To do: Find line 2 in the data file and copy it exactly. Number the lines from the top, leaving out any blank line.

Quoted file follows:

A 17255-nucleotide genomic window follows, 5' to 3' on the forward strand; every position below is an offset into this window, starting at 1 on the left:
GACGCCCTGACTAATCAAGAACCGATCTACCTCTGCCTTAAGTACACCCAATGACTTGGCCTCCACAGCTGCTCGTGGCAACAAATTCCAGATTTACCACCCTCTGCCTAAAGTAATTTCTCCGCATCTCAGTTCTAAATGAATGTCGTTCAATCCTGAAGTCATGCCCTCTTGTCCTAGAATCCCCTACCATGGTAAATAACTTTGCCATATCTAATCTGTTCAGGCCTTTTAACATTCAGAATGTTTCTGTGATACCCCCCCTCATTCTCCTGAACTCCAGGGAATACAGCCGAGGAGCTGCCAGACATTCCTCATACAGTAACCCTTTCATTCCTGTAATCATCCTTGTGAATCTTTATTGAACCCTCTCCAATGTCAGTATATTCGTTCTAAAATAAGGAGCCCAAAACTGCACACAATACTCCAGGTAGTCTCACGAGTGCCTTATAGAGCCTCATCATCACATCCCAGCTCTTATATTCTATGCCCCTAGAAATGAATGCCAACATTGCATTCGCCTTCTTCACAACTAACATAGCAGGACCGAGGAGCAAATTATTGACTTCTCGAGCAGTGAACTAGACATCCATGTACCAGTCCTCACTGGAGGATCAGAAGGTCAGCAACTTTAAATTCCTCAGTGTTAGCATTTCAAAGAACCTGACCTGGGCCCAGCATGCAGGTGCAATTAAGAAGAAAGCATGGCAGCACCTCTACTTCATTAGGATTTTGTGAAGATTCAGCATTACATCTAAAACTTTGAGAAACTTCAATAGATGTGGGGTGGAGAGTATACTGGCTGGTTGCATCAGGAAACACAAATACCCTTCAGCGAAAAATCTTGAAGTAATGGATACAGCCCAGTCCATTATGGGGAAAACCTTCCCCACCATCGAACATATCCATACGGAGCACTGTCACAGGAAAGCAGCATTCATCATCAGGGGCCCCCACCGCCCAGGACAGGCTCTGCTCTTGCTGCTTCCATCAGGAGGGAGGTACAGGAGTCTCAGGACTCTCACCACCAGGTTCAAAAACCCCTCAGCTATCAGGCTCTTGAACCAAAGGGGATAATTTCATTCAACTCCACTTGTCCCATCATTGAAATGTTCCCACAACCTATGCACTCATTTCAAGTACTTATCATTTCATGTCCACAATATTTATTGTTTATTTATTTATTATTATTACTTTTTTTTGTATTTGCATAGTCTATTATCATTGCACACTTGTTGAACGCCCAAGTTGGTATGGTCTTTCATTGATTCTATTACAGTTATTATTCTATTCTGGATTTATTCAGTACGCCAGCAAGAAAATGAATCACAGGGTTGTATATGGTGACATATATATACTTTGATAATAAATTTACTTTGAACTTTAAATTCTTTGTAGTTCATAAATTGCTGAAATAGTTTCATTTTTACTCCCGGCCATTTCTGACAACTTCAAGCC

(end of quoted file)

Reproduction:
GACGCCCTGACTAATCAAGAACCGATCTACCTCTGCCTTAAGTACACCCAATGACTTGGCCTCCACAGCTGCTCGTGGCAACAAATTCCAGATTTACCACCCTCTGCCTAAAGTAATTTCTCCGCATCTCAGTTCTAAATGAATGTCGTTCAATCCTGAAGTCATGCCCTCTTGTCCTAGAATCCCCTACCATGGTAAATAACTTTGCCATATCTAATCTGTTCAGGCCTTTTAACATTCAGAATGTTTCTGTGATACCCCCCCTCATTCTCCTGAACTCCAGGGAATACAGCCGAGGAGCTGCCAGACATTCCTCATACAGTAACCCTTTCATTCCTGTAATCATCCTTGTGAATCTTTATTGAACCCTCTCCAATGTCAGTATATTCGTTCTAAAATAAGGAGCCCAAAACTGCACACAATACTCCAGGTAGTCTCACGAGTGCCTTATAGAGCCTCATCATCACATCCCAGCTCTTATATTCTATGCCCCTAGAAATGAATGCCAACATTGCATTCGCCTTCTTCACAACTAACATAGCAGGACCGAGGAGCAAATTATTGACTTCTCGAGCAGTGAACTAGACATCCATGTACCAGTCCTCACTGGAGGATCAGAAGGTCAGCAACTTTAAATTCCTCAGTGTTAGCATTTCAAAGAACCTGACCTGGGCCCAGCATGCAGGTGCAATTAAGAAGAAAGCATGGCAGCACCTCTACTTCATTAGGATTTTGTGAAGATTCAGCATTACATCTAAAACTTTGAGAAACTTCAATAGATGTGGGGTGGAGAGTATACTGGCTGGTTGCATCAGGAAACACAAATACCCTTCAGCGAAAAATCTTGAAGTAATGGATACAGCCCAGTCCATTATGGGGAAAACCTTCCCCACCATCGAACATATCCATACGGAGCACTGTCACAGGAAAGCAGCATTCATCATCAGGGGCCCCCACCGCCCAGGACAGGCTCTGCTCTTGCTGCTTCCATCAGGAGGGAGGTACAGGAGTCTCAGGACTCTCACCACCAGGTTCAAAAACCCCTCAGCTATCAGGCTCTTGAACCAAAGGGGATAATTTCATTCAACTCCACTTGTCCCATCATTGAAATGTTCCCACAACCTATGCACTCATTTCAAGTACTTATCATTTCATGTCCACAATATTTATTGTTTATTTATTTATTATTATTACTTTTTTTTGTATTTGCATAGTCTATTATCATTGCACACTTGTTGAACGCCCAAGTTGGTATGGTCTTTCATTGATTCTATTACAGTTATTATTCTATTCTGGATTTATTCAGTACGCCAGCAAGAAAATGAATCACAGGGTTGTATATGGTGACATATATATACTTTGATAATAAATTTACTTTGAACTTTAAATTCTTTGTAGTTCATAAATTGCTGAAATAGTTTCATTTTTACTCCCGGCCATTTCTGACAACTTCAAGCC